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Original Issue


Twenty years ago Adrian Crane and some fellow mountaineers spent
a brutally cold night stranded on Scotland's An Teallach
mountain wondering who was going to die. No one did, and Crane
emerged from the experience with a fresh take on such
unpleasantness. "If getting stuck on a mountain in the snow
makes me profoundly happy to be alive the next morning, then I'm
not going to worry about going out in the snow again," he says.
"The end result is not that I get cold and wet. It's that the
next morning I feel wonderful."

Such logic helps explain why last Feb. 19 Crane rose at 2 a.m.
and, along with Brian Sarvis, a fellow resident of Modesto,
Calif., ascended the final 3,500 feet of Argentina's Mount
Aconcagua. Crane took a brief look around and then descended
22,834 feet as fast as he could, hiking, running and bicycling
from the peak of the tallest mountain in the Americas to the
Pacific Ocean. His goal was to make the trip under his own power
in less than 24 hours--no small achievement, given that Crane and
Sarvis had climbed for nine days before they reached the top and
the real fun began.

Crane was born 40 years ago in Beverley, England, but for the
past 12 years he has lived in Modesto, where he is a computer
analyst. He has a wife, two young sons and a dog.

That's it for convention. Since the early '70s Crane has
traipsed around the globe pursuing adventure and competition
with a certain sense of style. He has motor-rallied along the
Arctic Circle, gone dogsledding in Alaska, run 2,040 miles
across the Himalayas and set a high-altitude bicycling record by
carrying a bike up Ecuador's 20,561-foot Mount Chimborazo and
then pedaling about its upper reaches for a couple of minutes.

Crane's resume is further distinguished by his seat-of-the-pants
(many would say foolhardy) approach to adventure. During the
101-day Himalayan run, which he completed with his brother,
Richard, in 1983, the Cranes carried no food, relying on fate
and the generosity of yak herders. Adrian's cycling odyssey on
Chimborazo in 1986 was equally spontaneous. Spurred by Richard,
the high-altitude-cycling record holder at the time, Adrian took
a week off work and purchased a plane ticket. Then he bought a
mountain bike.

"Really, life isn't that complicated if you just deal with the
necessities," says Crane. After wheeling about the summit of
Chimborazo, Crane rode off the peak, descending the snowy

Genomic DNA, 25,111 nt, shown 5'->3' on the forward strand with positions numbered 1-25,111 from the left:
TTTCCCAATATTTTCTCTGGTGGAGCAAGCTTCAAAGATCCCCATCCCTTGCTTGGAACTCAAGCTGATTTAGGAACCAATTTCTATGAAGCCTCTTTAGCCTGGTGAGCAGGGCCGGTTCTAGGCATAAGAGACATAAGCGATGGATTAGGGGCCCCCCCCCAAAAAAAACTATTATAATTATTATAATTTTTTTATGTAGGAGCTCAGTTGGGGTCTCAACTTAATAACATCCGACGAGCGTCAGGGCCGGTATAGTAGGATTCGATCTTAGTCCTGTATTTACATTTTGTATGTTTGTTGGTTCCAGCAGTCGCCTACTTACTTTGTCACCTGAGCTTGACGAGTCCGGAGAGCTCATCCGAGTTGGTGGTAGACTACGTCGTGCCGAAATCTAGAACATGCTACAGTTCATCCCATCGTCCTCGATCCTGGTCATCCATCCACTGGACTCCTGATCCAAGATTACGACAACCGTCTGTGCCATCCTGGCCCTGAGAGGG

eastern slope of the Andean mountain. "Quite neat," Crane says
of the descent. "It was sort of a cross between downhill and
slalom ski racing." He spent the night in the town of Riobomba,
and the next morning it occurred to him that it might be fun to
ride west back up over the Andes and down to the coast. This he
did, via mountain trails and roads, and he arrived at the
Pacific city of Guayaquil roughly 48 hours later.

The descent of Chimborazo stayed in Crane's mind. It was fun, it
was fast and, most important, it was different. While rapid
ascents of major mountains had been done, to Crane's knowledge
no one had ever attempted a descent at speed. After returning to
Modesto, Crane conducted several years of casual research until
he found what he was looking for in Mount Aconcagua: an enormous
peak close to the sea that could be descended without tremendous

And so at 9:50 that February morning, Crane and Sarvis stood at
22,834 feet, 155 miles from the ocean. They counted to three,
pressed the start buttons on their watches and stepped off
Aconcagua's tiny summit plateau.

Speed being the object, the two men had agreed that each would
proceed at his own pace. Not long after they began, Sarvis
stopped to tie his shoe. Two days would pass before he would be
reunited, much to his relief, with Crane. "The last time I saw
him he was going down the mountain at a dead run," says Sarvis.
"I had a real strong sense that I'd probably never see him alive

Bundled in cold-weather gear, Crane dashed down Aconcagua until
he reached base camp at 14,000 feet. There he exchanged crampons
for running shoes, shouldered a light pack and ran 25 miles
along a trail to where it met the dirt road at the entrance to
Aconcagua Park. From there he "bashed on," as he puts it,
crossing into Chile on his mountain bike. Day turned to night.
Negotiating steep switchbacks and the occasional speeding truck,
Crane rode along, his flashlight lashed to his handlebars. He
stopped only once, for an hour-long nap in a bus shelter just
before dawn. At 9:35 a.m. Crane shouldered his mountain bike,
strode across the white-sand beach that fronts the small fishing
village of Concon and stepped into the sea.

With Aconcagua behind him Crane is eyeing other plunges,
including the ultimate downhill drop, from the summit of Mount
Everest to the sea. Geography and altitude pose a problem, as
all of Nepal and a hefty chunk of India separate 29,028-foot
Everest from the Bay of Bengal. But no matter. For now, the
challenge--impossible as it sounds--has been laid down. "A descent
without qualification: bicycle, skis, a pogo stick, it doesn't
matter," says Crane. "It's just purely who has done the greatest
downhill in 24 hours." He raises an eyebrow. "I believe, at the
moment, that would be me."

Ken McAlpine, who lives in Ventura, Calif., prefers writing
about mountains to running down them.

COLOR PHOTO: MILES ROBINSON Aconcagua was next to nada for Crane. [Adrian Crane running down mountain]